NEW UPDATE: Completed trials may now upload and register supplementary documents (e.g. null results reports, populated pre-analysis plans, or post-trial results reports) in the Post Trial section under Reports, Papers, & Other Materials.
Selection and Incentive Effects of Financial and Career Incentives on Labor Productivity: Evidence from a Field Experiment in Malawi
Last registered on April 11, 2016


Trial Information
General Information
Selection and Incentive Effects of Financial and Career Incentives on Labor Productivity: Evidence from a Field Experiment in Malawi
Initial registration date
April 11, 2016
Last updated
April 11, 2016 12:54 PM EDT
Primary Investigator
Cornell University
Other Primary Investigator(s)
PI Affiliation
Yonsei University
PI Affiliation
Singapore Management University
Additional Trial Information
On going
Start date
End date
Secondary IDs
This study analyzes how financial and career incentive schemes affect labor productivity differently through worker selection and incentive channels. It is difficult to establish a causal relationship between work incentives and worker productivity because of the self-selection based on job seekers’ ability, expectation, personality, etc. We overcome this challenge through a two-stage randomized controlled trial in which our collaborating NGO recruits male enumerators for a population census of a rural district in Malawi. We make an important contribution to the literature by analyzing what types of workers internships attract (selection effect) and how they incentivize workers to improve their job performance (incentive effect).
External Link(s)
Registration Citation
Kim, Thomas, Seonghoon Kim and Hyuncheol Kim. 2016. "Selection and Incentive Effects of Financial and Career Incentives on Labor Productivity: Evidence from a Field Experiment in Malawi." AEA RCT Registry. April 11. https://doi.org/10.1257/rct.1170-4.0.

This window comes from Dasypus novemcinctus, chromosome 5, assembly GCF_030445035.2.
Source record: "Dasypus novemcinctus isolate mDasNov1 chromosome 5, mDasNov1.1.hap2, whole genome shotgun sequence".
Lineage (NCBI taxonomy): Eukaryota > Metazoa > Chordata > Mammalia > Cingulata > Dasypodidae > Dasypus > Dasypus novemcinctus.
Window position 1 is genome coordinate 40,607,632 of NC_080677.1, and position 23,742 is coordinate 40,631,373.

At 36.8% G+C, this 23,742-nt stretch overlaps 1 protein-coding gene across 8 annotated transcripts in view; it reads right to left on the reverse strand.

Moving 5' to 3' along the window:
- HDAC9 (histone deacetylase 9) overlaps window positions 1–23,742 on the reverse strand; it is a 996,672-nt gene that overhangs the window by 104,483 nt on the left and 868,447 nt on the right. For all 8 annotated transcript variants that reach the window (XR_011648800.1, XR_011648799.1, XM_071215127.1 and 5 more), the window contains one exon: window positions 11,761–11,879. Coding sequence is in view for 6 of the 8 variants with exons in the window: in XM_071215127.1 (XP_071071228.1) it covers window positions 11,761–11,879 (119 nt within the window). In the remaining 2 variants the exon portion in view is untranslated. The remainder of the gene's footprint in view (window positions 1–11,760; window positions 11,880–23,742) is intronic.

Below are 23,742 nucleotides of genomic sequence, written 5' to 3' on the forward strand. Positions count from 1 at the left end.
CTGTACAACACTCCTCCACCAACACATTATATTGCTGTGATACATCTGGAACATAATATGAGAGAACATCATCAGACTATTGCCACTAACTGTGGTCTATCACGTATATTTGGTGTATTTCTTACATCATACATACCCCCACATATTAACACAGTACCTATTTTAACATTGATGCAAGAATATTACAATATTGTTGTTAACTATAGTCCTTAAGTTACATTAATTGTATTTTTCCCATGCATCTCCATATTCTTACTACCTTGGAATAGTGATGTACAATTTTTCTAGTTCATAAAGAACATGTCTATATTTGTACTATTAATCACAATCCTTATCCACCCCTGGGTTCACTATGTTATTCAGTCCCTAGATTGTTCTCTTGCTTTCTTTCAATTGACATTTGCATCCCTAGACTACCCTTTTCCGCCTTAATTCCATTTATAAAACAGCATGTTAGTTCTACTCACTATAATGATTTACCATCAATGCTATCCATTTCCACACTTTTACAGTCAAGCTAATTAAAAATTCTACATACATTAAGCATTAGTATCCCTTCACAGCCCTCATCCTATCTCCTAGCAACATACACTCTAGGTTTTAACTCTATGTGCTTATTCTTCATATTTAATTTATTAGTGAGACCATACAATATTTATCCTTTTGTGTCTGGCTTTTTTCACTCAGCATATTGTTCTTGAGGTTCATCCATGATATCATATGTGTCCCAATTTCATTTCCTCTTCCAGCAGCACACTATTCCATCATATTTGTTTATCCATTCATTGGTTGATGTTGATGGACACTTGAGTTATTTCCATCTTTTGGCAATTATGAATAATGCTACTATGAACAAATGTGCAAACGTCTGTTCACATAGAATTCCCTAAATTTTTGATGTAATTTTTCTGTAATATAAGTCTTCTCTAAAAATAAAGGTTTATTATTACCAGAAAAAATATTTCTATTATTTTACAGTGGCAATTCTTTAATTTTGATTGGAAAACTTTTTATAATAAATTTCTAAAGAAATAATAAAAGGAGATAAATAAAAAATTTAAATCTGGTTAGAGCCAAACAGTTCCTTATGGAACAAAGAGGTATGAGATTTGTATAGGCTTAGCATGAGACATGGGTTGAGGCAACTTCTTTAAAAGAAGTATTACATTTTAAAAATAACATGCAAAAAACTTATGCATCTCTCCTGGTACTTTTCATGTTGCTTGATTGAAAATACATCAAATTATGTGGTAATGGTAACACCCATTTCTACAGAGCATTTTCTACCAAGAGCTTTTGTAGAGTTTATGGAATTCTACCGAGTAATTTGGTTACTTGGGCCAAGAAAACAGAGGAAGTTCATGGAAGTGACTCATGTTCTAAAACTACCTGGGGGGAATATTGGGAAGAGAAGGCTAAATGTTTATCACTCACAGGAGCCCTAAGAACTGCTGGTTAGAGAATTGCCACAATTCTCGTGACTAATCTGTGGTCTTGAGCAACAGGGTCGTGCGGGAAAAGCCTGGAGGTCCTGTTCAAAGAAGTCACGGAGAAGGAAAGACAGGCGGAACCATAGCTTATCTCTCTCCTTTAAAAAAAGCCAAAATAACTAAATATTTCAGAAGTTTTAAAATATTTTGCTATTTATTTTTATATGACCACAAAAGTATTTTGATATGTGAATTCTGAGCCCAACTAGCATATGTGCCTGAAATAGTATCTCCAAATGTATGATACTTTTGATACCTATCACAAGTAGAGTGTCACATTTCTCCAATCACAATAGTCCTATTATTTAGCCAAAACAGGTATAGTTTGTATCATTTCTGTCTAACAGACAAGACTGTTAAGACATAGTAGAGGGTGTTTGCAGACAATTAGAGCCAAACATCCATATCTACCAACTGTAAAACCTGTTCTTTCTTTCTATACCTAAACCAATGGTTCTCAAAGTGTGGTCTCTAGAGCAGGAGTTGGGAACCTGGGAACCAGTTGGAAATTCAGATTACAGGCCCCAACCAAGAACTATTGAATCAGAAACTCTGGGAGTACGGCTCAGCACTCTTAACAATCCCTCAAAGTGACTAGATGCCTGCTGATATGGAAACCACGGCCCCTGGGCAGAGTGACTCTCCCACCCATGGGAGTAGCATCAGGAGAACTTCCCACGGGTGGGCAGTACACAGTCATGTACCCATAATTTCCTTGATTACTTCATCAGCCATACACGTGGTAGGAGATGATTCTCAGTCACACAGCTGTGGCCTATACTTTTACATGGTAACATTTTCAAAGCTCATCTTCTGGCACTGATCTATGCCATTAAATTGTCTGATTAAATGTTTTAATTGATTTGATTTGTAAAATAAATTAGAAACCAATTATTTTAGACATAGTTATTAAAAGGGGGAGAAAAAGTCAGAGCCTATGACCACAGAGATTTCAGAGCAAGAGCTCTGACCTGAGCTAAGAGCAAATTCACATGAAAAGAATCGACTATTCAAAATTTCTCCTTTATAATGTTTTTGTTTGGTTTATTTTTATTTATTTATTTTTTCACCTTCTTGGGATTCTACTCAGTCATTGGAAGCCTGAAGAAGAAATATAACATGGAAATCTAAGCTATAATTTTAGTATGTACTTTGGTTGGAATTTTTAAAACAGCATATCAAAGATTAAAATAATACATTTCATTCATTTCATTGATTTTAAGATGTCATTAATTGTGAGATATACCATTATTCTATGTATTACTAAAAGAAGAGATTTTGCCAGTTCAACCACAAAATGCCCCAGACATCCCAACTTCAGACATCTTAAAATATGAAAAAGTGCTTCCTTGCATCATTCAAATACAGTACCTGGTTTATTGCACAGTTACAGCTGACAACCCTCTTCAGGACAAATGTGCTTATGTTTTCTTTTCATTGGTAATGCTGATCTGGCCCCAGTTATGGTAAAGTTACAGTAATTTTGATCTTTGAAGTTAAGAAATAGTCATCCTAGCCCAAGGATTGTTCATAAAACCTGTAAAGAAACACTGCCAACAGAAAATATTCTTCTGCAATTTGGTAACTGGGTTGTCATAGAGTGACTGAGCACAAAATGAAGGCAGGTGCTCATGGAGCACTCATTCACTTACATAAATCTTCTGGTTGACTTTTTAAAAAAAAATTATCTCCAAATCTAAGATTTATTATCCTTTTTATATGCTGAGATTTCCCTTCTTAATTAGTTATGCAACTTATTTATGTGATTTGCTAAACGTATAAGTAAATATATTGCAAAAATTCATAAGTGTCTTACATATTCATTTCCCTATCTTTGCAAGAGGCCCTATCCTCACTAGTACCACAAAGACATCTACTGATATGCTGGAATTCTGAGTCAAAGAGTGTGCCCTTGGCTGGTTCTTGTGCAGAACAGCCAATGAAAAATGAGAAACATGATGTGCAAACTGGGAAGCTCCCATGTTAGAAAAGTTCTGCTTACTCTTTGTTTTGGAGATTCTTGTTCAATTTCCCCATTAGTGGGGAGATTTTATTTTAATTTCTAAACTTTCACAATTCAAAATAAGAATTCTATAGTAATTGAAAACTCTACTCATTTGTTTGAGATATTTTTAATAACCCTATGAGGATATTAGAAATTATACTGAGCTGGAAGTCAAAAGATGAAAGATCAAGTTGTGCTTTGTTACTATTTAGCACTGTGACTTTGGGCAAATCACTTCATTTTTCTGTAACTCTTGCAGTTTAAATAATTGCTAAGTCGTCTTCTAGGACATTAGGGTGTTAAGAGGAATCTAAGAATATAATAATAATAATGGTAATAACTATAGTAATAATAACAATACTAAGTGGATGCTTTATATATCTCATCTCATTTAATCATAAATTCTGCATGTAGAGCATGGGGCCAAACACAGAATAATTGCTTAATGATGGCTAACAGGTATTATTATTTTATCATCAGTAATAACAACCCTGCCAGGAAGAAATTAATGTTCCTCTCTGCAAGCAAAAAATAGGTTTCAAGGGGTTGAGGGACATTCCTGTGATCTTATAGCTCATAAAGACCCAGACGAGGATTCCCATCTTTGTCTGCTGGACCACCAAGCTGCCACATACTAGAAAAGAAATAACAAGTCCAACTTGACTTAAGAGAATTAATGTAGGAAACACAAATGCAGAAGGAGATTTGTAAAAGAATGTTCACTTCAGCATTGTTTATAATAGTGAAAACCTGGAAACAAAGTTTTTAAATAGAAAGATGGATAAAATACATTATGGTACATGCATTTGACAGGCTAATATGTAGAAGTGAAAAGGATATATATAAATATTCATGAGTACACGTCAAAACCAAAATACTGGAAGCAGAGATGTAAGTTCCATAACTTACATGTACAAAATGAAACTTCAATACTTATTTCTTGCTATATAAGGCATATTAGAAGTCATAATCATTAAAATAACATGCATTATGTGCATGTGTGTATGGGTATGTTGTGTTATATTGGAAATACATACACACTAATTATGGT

Former Citation
Kim, Thomas et al. 2016. "Selection and Incentive Effects of Financial and Career Incentives on Labor Productivity: Evidence from a Field Experiment in Malawi." AEA RCT Registry. April 11. http://www.socialscienceregistry.org/trials/1170/history/7633.
Sponsors & Partners

There are documents in this trial unavailable to the public. Use the button below to request access to this information.

Request Information
Experimental Details
1) Financial Incentive, a fixed salary of 500 MWK a day (466 MWK = $1).
2) Career Incentives which consist of prospect of job opportunity at the collaborating NGO as a regular staff member and recommendation letter.
Intervention Start Date
Intervention End Date
Primary Outcomes
Primary Outcomes (end points)
1. During the training.
Quiz score and mock survey accuracy.

2. In the field (during the census survey)
Survey accuracy, survey speed, customer satisfaction, and work attitude measured by supervisor.

3. Longer term labor market outcome
Employment status and wage
Primary Outcomes (explanation)